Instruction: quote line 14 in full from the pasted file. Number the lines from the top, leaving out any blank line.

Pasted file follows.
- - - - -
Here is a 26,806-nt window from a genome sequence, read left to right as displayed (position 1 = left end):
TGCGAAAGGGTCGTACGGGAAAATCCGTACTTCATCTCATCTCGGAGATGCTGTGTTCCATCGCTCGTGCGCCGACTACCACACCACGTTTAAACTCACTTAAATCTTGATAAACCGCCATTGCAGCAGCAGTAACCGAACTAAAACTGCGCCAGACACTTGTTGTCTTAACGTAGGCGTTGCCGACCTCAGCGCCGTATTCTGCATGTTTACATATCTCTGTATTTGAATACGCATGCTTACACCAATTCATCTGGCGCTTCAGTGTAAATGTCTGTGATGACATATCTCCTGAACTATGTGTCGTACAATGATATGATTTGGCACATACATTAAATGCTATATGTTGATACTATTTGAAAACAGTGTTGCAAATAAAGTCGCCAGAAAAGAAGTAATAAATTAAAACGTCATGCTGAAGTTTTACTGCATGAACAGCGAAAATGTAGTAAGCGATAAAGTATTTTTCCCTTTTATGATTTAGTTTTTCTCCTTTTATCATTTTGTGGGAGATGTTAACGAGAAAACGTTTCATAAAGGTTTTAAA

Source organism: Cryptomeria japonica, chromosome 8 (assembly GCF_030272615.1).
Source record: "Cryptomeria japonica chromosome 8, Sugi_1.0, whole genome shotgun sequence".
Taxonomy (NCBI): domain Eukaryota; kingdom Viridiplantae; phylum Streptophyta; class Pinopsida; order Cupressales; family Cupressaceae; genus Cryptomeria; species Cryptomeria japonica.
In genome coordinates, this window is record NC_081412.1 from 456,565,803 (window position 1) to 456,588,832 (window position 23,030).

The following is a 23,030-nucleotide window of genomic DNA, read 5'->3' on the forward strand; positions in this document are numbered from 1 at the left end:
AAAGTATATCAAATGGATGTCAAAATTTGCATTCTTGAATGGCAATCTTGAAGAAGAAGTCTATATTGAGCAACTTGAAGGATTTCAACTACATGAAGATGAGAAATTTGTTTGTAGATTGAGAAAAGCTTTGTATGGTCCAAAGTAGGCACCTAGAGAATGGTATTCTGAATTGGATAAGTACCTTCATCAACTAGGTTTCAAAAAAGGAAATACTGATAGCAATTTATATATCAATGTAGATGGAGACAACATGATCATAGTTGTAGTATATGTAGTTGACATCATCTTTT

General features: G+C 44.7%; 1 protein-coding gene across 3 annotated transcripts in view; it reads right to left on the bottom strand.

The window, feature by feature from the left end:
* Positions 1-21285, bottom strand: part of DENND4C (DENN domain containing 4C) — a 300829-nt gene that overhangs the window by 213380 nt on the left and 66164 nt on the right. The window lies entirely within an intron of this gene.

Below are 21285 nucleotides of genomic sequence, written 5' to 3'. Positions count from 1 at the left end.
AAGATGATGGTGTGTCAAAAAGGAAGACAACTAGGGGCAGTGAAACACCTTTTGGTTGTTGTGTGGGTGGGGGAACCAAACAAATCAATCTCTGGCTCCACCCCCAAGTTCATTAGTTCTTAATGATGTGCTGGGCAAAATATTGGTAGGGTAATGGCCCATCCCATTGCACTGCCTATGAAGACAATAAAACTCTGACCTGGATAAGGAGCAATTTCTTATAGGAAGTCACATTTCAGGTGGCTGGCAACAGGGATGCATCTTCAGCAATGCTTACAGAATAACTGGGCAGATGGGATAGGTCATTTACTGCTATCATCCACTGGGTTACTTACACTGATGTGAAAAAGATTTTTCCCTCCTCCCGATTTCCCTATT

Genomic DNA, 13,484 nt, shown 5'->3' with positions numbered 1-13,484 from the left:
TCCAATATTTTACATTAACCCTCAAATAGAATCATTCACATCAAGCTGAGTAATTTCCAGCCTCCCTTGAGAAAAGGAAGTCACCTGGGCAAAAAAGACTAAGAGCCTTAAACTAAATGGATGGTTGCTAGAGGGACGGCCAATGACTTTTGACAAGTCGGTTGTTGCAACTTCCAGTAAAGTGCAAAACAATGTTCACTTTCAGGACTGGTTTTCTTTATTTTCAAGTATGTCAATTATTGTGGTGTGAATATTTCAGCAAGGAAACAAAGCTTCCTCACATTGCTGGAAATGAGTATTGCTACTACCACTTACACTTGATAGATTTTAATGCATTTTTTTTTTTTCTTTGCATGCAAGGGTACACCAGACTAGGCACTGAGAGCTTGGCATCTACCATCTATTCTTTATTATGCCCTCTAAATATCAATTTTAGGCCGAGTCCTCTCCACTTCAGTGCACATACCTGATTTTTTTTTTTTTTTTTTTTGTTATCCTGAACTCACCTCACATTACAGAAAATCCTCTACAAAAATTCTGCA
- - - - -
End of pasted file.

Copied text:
Genomic DNA, 13,484 nt, shown 5'->3' with positions numbered 1-13,484 from the left: